ANTIHEMOPHILIC FACTOR (Systemic)
Generic Name: antihemophilic factor (an-tee-hee-moe-FIL-ik FAK-tor)
Some commonly used brand names are:
In the U.S.—
- Hemofil M
- Kogenate FS
- Helixate FS
- Hemofil M
Generic name product may be available in the U.S. and Canada.
Other commonly used names are AHF , factor VIII , and rAHF-PFM .
Antihemophilic (an-tee-hee-moe-FIL-ik) factor (AHF) is a protein produced naturally in the body. It helps the blood form clots to stop bleeding.
Hemophilia A, also called classical hemophilia, is a condition in which the body does not make enough AHF. If you do not have enough AHF and you become injured, your blood will not form clots as it should, and you may bleed into and damage your muscles and joints. One type of AHF is used to treat another condition called von Willebrand disease, in which there is a risk of bleeding. AHF also may be used for other conditions as determined by your doctor.
The AHF that your doctor will give you is obtained naturally from human or pig blood or artificially by a man-made process.
AHF obtained from human blood has been treated. It is not likely to contain harmful viruses such as hepatitis B virus; hepatitis C virus (non-A, non-B hepatitis); or human immunodeficiency virus (HIV), the virus that causes acquired immunodeficiency syndrome (AIDS). The man-made and pork AHF products do not contain these viruses.
AHF is available only with your doctor's prescription, in the following dosage form:
- Injection (U.S. and Canada)
Before Using This Medicine
In deciding to use a medicine, the risks of taking the medicine must be weighed against the good it will do. This is a decision you and your doctor will make. For antihemophilic factor (AHF), the following should be considered:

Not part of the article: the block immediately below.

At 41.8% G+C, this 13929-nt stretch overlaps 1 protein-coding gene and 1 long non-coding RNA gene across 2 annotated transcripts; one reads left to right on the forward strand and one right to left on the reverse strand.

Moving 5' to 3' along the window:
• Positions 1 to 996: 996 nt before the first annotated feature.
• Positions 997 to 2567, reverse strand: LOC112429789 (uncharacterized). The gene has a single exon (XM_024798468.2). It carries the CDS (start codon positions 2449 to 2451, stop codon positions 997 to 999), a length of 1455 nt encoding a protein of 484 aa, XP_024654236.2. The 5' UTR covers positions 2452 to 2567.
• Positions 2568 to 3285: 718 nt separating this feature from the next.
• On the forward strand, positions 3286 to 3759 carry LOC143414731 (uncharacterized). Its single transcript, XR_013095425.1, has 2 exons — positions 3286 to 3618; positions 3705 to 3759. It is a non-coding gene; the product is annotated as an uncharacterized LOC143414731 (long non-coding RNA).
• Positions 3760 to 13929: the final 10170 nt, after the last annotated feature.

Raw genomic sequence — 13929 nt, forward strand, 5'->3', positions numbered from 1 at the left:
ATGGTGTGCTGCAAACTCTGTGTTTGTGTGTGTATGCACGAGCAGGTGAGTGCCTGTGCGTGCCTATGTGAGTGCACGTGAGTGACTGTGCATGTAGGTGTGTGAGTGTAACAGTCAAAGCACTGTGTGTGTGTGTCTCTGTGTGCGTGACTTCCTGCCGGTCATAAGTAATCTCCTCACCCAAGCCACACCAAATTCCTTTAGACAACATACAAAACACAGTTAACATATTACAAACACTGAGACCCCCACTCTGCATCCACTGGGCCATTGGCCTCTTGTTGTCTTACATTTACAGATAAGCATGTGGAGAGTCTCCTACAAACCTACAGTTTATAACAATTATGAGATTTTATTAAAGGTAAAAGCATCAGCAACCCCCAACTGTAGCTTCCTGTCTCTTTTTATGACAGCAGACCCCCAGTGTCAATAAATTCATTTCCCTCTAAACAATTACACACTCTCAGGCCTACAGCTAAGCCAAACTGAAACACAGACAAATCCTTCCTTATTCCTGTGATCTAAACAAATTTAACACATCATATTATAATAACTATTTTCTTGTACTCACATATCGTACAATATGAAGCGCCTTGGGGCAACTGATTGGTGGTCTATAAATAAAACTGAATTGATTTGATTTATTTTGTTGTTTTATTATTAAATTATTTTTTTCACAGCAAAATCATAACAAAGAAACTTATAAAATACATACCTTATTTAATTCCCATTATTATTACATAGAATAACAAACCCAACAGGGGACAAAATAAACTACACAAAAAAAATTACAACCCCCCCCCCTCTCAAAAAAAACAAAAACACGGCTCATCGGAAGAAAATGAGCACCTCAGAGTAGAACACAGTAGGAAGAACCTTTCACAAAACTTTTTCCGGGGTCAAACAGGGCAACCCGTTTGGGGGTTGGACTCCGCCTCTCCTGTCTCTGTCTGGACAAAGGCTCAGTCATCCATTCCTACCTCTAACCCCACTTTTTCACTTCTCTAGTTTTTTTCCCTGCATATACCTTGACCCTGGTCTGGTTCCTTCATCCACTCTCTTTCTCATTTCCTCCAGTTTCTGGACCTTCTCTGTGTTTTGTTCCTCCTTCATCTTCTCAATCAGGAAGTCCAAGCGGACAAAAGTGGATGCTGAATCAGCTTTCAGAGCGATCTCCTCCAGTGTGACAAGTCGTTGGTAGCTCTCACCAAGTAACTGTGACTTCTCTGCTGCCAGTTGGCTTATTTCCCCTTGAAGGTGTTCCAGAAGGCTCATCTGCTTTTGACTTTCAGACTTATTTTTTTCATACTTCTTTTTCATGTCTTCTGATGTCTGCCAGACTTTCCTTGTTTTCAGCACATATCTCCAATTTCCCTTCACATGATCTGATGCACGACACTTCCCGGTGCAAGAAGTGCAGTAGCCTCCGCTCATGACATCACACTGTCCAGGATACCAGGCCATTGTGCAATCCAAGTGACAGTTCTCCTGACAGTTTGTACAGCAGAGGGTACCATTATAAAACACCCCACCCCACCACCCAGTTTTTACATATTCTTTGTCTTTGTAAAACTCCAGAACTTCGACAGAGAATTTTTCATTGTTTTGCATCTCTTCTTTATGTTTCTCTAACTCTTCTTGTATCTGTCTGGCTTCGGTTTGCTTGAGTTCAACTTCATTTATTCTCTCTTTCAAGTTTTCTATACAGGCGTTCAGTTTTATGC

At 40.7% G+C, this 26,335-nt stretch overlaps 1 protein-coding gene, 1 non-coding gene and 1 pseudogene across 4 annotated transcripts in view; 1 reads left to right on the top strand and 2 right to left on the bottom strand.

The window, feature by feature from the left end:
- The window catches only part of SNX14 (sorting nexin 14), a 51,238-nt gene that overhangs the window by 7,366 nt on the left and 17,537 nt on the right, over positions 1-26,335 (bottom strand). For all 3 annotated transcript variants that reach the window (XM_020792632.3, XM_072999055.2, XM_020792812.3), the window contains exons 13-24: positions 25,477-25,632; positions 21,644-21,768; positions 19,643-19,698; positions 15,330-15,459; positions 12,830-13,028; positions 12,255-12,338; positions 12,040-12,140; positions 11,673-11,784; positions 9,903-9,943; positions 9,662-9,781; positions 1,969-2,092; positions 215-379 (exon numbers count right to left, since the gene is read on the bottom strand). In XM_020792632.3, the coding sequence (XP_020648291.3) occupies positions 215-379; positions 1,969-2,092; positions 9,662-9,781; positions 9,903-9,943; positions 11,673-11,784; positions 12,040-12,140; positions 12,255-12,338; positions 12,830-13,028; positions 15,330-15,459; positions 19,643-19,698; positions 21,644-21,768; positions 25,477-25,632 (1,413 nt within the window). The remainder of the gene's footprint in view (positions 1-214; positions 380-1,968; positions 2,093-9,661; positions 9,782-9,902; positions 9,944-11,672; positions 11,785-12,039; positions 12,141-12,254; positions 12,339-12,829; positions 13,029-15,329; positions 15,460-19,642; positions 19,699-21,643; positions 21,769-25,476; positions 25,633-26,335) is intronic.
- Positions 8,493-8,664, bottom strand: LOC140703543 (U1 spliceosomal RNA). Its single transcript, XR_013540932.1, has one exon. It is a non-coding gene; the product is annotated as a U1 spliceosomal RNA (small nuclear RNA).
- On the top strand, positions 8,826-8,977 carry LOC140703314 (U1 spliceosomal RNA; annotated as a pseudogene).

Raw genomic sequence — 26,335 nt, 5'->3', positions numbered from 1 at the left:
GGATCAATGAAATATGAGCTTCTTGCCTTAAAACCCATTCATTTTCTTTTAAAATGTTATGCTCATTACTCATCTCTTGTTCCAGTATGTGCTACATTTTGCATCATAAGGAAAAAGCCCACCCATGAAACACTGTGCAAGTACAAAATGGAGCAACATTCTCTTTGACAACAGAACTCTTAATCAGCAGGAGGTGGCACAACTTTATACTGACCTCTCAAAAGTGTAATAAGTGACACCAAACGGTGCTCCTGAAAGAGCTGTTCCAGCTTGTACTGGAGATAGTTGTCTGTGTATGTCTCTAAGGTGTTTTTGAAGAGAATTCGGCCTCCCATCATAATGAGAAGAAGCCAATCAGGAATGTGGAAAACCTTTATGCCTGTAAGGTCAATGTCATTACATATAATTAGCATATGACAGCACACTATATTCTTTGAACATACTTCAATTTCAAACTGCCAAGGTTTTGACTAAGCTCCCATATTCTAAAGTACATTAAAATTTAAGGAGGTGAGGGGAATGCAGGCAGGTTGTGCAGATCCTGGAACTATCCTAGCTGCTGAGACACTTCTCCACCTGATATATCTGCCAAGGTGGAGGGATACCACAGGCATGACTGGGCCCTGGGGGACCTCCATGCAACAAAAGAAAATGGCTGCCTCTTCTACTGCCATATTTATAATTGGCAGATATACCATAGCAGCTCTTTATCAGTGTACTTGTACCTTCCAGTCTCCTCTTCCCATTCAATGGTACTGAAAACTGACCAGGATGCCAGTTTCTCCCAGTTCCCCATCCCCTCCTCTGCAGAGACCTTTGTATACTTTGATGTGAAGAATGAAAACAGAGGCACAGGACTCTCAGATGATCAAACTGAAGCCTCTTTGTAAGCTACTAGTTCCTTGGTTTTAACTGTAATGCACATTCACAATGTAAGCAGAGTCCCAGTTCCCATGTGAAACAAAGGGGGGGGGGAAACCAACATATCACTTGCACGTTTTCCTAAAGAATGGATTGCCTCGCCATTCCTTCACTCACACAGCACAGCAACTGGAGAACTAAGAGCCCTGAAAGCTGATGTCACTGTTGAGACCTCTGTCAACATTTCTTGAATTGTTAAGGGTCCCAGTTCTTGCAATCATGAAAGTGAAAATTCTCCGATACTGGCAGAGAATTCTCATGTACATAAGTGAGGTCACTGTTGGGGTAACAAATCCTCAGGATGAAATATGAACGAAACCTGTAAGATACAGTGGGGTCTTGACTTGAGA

Allergies—Tell your doctor if you have ever had any unusual or allergic reaction to AHF. Also tell your health care professional if you are allergic to any other substances, such as foods, preservatives, or dyes.
Pregnancy—Studies on effects in pregnancy have not been done in either humans or animals. Before taking this medicine, make sure your doctor knows if you are pregnant or if you may become pregnant.
Breast-feeding—It is not known whether AHF passes into breast milk. Although most medicines pass into breast milk in small amounts, many of them may be used safely while breast-feeding. Mothers who are using this medicine and who wish to breast-feed should discuss this with their doctor.
Children—This medicine has been tested in children and, in effective doses, has not been shown to cause different side effects or problems than it does in adults.
Older adults—This medicine has been tested and has not been shown to cause different side effects or problems in older people than it does in younger adults.
Other medicines—Although certain medicines should not be used together at all, in other cases two different medicines may be used together even if an interaction might occur. In these cases, your doctor may want to change the dose, or other precautions may be necessary. Tell your health care professional if you are using any other prescription or nonprescription (over-the-counter [OTC]) medicine.
Other medical problems—The presence of other medical problems may affect the use of AHF. Make sure you tell your doctor if you have any other medical problems.
Proper Use of This Medicine
Some medicines given by injection may sometimes be given at home to patients who do not need to be in the hospital. If you are using this medicine at home, your health care professional will teach you how to prepare and inject the medicine. You will have a chance to practice preparing and injecting it. Be certain that you understand exactly how the medicine is to be prepared and injected .
To prepare this medicine:
- Take the dry medicine and the liquid (diluent) out of the refrigerator or freezer and bring them to room temperature, as directed by your doctor.
- Wipe rubber surface of bottles with alcohol swab and allow to dry.
- When injecting the liquid (diluent) into the dry medicine, aim the stream of liquid (diluent) against the wall of the container of dry medicine to prevent foaming.
- Swirl the container gently to dissolve the medicine. Do not shake the container .